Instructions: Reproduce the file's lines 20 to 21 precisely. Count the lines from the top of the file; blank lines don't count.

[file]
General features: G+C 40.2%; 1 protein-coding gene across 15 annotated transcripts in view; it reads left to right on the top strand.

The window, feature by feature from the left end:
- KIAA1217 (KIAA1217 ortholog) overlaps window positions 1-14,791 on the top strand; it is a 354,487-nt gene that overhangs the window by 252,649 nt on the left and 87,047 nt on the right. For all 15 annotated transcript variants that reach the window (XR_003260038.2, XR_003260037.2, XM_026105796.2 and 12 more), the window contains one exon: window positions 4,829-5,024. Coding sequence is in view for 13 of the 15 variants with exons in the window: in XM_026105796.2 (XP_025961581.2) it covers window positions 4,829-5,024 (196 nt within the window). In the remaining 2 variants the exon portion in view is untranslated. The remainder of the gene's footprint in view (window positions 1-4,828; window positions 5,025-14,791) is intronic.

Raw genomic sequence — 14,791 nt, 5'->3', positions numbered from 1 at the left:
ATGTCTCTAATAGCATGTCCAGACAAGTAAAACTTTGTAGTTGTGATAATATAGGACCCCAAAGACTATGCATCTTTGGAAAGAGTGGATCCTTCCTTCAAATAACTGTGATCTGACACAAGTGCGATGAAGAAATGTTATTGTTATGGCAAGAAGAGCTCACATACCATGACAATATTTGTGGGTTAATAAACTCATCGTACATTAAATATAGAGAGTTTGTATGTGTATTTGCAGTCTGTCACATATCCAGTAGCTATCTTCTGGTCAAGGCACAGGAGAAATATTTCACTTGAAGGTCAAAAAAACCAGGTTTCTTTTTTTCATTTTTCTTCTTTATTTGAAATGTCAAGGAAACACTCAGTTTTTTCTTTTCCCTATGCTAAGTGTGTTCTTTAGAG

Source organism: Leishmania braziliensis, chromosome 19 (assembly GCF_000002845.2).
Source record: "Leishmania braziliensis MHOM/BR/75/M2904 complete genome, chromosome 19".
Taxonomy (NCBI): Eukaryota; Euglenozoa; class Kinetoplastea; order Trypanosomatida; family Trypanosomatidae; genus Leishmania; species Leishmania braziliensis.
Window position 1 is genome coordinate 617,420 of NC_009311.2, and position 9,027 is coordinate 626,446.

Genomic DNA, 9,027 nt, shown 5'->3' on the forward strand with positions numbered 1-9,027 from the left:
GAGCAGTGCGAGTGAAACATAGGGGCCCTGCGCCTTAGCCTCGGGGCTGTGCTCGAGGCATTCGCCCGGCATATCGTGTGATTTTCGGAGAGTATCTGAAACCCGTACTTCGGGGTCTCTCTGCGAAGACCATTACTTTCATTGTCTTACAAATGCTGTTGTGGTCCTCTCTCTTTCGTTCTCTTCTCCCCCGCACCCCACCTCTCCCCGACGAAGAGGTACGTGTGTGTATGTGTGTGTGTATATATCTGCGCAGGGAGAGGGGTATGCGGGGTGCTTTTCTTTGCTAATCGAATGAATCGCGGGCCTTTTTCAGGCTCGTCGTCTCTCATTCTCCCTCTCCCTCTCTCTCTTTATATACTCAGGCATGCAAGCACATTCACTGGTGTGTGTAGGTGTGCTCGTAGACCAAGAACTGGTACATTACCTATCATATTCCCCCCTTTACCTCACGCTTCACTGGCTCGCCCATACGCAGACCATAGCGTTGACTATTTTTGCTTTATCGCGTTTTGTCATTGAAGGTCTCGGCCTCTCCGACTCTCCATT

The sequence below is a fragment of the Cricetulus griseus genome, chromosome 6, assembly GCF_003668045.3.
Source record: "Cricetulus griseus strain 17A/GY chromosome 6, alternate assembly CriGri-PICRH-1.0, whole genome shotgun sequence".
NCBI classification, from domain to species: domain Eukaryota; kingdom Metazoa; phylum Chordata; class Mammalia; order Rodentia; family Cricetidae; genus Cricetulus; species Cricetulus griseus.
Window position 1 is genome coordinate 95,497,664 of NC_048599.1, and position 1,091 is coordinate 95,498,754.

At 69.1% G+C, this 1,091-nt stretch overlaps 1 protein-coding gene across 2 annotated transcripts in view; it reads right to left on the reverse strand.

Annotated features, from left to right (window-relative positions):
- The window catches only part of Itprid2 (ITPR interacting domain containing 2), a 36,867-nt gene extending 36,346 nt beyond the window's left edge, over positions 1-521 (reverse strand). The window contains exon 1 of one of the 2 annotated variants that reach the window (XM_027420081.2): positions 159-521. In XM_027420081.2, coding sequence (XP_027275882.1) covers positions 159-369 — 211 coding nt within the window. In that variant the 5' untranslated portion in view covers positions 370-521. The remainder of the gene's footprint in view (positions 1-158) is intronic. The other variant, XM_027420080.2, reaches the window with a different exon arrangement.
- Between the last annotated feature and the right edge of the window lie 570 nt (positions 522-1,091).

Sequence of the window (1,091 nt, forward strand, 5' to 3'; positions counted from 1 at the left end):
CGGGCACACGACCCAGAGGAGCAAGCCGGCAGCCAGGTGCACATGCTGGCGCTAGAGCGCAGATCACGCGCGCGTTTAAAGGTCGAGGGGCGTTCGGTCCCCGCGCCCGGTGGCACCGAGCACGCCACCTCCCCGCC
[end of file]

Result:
Sequence of the window (1,091 nt, forward strand, 5' to 3'; positions counted from 1 at the left end):
CGGGCACACGACCCAGAGGAGCAAGCCGGCAGCCAGGTGCACATGCTGGCGCTAGAGCGCAGATCACGCGCGCGTTTAAAGGTCGAGGGGCGTTCGGTCCCCGCGCCCGGTGGCACCGAGCACGCCACCTCCCCGCC